Professor Alexander Etkind is Mikhail Bakhtin Professor of History and Russia-Europe Relations at the European University Institute (Florence), and coordinator of the EUI-funded research project Resources of Demodernization: Fossil Energy and Human Capital in the Political Economies across Eastern Europe (2017-2018). Among other books, Etkind authored Warped Mourning: Stories of the Undead in the Land of the Unburied (Stanford University Press 2013), Internal Colonization: Russia's Imperial Experience (Polity Press 2011), and (upcoming) Roads Not Taken: An Intellectual Biography of William C. Bullitt (Pitt Russian East European 2017).

UCS Annual Members' Meeting

posted May 15, 2017, 7:13 AM by Mariëlle W.

Join us for the UCS annual members' meeting to discuss the future plans of the Center for Ukrainian Cultural Studies!

Thursday 29 June, 17:15
University of Amsterdam, PCH 6.05

The meeting will take place subsequent to dr. Arent van Nieukerken's lecture in the UCS series "Affective Memories: Ukrainian Culture after Euromaidan".

What kind of events would you like to us to organise during the upcoming academic year? Which international speakers should we invite to Amsterdam? Are you planning an event yourself and would you be interested in collaborating with us?

p.s.: Unable to attend? You can also send us your suggestions via e-mail (see contact) or through our Facebook account.

Lecture series 'Affective Memories: Ukrainian Culture after Euromaidan'

posted Apr 20, 2017, 7:34 AM by Mariëlle W.   [ updated May 16, 2017, 4:58 AM ]

UCS is proud to present the upcoming lecture series Affective Memories: Ukrainian Culture after Euromaidan at the University of Amsterdam. The series is organized in collaboration with dr. Matthias Schwartz (Center for Literary and Cultural Research, Freie Universität Berlin) and is made possible by the generous support of the Amsterdam School for Heritage, Memory and Material Culture. For a detailed description of the series' theme, see below. Location details to follow.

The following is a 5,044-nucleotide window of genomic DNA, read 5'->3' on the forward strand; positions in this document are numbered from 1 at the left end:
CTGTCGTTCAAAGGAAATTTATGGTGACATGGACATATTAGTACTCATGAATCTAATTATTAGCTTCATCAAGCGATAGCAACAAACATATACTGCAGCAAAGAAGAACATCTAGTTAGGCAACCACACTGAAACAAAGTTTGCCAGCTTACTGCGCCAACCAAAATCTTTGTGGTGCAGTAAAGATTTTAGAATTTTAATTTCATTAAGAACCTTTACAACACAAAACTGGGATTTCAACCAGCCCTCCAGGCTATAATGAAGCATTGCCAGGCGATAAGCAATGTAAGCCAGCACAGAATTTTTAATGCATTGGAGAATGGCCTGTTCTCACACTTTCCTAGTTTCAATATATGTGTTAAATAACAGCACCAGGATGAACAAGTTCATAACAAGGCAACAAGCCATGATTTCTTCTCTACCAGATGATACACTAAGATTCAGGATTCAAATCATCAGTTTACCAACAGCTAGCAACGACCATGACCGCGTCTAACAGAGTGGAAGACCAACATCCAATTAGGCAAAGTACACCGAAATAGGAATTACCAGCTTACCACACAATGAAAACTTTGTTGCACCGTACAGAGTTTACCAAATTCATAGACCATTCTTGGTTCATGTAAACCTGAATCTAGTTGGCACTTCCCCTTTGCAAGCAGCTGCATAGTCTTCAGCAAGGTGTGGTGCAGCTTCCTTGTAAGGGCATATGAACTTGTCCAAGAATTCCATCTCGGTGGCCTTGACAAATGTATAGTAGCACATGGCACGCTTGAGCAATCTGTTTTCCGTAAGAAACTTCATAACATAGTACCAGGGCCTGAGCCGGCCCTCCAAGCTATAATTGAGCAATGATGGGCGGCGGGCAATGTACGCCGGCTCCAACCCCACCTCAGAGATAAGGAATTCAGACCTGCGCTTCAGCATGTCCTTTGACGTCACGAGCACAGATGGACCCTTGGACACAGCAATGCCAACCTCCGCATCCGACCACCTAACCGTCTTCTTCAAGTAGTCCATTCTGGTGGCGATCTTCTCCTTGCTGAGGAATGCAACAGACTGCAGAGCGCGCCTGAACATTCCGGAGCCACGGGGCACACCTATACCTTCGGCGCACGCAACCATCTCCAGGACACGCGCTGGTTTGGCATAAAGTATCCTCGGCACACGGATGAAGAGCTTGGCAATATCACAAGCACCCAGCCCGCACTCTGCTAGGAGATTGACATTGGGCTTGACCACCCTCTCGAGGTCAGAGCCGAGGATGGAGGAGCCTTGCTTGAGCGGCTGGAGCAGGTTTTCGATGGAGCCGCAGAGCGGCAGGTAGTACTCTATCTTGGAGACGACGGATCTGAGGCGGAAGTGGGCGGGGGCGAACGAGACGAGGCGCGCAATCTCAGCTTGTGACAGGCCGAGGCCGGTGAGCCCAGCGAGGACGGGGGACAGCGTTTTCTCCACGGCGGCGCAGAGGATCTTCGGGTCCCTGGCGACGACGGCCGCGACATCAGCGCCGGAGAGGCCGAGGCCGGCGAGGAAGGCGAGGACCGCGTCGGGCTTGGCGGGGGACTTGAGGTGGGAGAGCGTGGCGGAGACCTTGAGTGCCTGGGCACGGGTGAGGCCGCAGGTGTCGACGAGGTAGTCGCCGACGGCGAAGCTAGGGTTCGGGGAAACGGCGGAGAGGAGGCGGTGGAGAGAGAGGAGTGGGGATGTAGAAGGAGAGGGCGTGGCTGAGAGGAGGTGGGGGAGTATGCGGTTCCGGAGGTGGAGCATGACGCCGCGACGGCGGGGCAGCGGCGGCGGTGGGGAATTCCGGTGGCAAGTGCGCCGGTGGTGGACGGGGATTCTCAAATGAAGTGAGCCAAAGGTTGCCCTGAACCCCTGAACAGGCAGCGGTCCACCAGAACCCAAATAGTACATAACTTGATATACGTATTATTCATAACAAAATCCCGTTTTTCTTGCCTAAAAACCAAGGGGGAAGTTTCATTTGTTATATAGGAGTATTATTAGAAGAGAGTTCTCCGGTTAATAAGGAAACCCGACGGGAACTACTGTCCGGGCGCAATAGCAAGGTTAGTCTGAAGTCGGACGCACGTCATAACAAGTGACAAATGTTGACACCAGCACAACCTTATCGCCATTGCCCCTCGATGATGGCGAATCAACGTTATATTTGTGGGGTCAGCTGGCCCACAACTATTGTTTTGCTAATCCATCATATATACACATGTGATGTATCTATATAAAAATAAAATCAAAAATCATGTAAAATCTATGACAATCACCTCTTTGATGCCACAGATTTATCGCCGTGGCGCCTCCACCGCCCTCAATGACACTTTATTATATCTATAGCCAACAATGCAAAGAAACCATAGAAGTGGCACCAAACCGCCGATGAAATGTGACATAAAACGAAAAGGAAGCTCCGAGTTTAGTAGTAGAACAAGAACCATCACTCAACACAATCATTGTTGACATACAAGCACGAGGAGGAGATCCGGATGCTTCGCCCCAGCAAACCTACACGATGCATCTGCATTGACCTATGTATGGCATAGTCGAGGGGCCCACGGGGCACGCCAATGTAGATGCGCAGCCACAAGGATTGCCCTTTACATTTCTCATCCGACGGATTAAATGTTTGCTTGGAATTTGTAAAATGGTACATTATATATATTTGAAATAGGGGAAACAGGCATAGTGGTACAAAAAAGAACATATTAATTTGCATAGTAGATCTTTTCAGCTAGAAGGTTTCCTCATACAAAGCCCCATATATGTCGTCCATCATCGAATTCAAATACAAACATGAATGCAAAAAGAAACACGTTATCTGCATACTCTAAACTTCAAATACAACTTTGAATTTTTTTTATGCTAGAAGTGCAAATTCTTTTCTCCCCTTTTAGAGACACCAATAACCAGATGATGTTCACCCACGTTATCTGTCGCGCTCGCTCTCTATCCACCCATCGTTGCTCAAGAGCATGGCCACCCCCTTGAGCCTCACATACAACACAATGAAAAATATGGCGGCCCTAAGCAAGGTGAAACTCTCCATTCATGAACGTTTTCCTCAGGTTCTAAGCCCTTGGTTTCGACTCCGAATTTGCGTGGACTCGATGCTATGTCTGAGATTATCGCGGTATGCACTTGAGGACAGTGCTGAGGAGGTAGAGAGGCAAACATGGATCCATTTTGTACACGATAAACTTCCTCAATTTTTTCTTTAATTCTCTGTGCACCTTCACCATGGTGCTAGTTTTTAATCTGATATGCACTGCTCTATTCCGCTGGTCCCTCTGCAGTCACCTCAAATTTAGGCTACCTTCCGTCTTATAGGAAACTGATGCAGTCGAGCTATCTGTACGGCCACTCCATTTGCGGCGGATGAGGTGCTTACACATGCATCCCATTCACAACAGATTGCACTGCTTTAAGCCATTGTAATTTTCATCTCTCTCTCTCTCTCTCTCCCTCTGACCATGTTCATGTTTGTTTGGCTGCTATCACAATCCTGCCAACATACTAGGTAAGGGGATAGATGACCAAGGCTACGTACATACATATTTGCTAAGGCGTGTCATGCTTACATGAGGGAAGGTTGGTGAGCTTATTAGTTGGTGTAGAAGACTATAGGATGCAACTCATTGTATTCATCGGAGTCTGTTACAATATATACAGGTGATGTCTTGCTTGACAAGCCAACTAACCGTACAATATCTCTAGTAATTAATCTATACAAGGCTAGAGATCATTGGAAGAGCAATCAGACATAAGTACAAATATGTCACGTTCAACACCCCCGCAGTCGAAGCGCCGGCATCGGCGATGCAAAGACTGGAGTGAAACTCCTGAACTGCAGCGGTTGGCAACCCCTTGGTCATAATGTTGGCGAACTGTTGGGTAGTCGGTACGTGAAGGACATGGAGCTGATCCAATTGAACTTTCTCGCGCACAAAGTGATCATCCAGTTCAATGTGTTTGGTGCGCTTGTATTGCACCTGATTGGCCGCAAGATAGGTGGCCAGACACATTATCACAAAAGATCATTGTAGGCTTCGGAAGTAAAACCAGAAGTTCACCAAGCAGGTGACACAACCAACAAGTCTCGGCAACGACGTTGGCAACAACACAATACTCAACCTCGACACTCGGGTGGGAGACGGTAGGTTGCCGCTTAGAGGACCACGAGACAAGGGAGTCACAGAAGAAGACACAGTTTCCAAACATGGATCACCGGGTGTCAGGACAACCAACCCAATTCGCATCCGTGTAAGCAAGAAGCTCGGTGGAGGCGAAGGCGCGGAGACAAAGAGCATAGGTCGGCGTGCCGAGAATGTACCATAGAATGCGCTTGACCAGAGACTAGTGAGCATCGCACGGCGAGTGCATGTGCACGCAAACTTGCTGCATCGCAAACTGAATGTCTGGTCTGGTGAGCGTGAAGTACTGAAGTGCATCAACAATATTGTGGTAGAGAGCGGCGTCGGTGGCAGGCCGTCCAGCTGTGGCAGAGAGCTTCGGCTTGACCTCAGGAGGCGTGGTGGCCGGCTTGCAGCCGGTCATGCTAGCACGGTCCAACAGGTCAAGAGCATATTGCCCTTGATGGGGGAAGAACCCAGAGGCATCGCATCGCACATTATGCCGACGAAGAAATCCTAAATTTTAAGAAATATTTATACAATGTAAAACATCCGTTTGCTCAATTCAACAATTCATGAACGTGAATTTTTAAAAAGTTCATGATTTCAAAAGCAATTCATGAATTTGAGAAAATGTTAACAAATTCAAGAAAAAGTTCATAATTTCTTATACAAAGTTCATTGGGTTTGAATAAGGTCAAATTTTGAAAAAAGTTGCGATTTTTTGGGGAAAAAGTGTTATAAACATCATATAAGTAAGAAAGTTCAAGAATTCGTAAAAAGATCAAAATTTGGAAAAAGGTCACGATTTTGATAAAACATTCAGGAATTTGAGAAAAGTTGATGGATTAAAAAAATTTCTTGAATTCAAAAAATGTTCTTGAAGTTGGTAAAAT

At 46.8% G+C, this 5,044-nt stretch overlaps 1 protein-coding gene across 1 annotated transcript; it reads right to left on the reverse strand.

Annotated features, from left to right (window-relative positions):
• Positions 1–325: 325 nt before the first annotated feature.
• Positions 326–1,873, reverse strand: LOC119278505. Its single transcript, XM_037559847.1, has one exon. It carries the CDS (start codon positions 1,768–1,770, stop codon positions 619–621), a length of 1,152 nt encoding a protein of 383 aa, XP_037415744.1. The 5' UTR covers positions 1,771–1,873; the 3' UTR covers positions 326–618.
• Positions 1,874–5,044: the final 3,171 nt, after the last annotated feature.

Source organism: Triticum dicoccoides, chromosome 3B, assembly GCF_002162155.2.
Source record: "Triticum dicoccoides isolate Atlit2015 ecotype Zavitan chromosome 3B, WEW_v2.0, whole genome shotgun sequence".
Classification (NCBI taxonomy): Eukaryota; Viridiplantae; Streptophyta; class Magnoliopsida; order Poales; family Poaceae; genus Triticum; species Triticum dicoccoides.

Thursday  1 June 15:30       Dr. Roman Dubasevych, University of Greifswald
UvA, Bushuis F2.08B
"Maidan Poetry: Is There a Poetics of Revolution?"
ATTENTION: this is a double-bill event with a lecture by dr. George Grabowicz (Harvard University) at 17:00. This event is hosted by ARTES in collaboration with UCS.

Thursday 15 June 16:00      Dr. Rory Finnin, University of Cambridge
UvA, P.C. Hooft building 6.05

"Broken Mirrors: Literary Origins of the Ukrainian-Crimean Tatar Political Alliance"

Thursday 29 June 16:00      Dr. Arent van Nieukerken, University of Amsterdam
UvA, P.C. Hooft building 6.05
"Clash of Victimhoods: Volhynia 1943 in Polish (and Ukrainian) Memory
"

The events of ‘Euromaidan’ impacted Ukrainian society in ways that go far beyond its direct political consequences. The so-called “revolution of dignity” that unfolded during the winter of 2013/2014, as well as the incorporation of the Crimean peninsula into the Russian Federation and the escalation of military conflict in Eastern Ukraine that followed it, polarized emotions to an extent unseen since Ukraine gained its independence in 1991. Western values were set against Russian aggression and reforms aiming toward European integration were combined with so-called decommunization laws, outlawing the use of Soviet and communist symbols. As Serhii Zhadan noted in his Luhansk diary in 2014, the conflict provoked the “demons” of politics that, in the shape of “slogans, stereotypes, fears and insults,” “control all our movements.”  

Three years later, memories of the Euromaidan still provoke strong emotions, but these have gradually evolved, compounded with impatience over sluggish reforms, feelings of frustration, disappointment and lost hopes, and even anger about a revolution betrayed. This lecture series takes these bewildered memories as its starting point to reflect on how Euromaidan challenges our notions about Ukrainian culture. How has the political polarization it evoked impacted and continue to impact our conceptualization of socialist as well as post-socialist cultures? To what extent do these memories affect our perception and conception of Soviet Ukraine or particular aspects of it, such as the avant-garde movements of the 1920s? Which methodical approaches (from memory studies, but also postcolonial and media studies) can help us to understand the Ukrainian case better and place it in a broader, comparative perspective? 

Focusing on different aspects of Ukrainian culture in past and present, and bringing together some of the leading scholars in the field, the lecture series seeks to provide a cross-disciplinary format for discussing these topical questions, whose relevance reaches beyond Ukrainian Cultural Studies.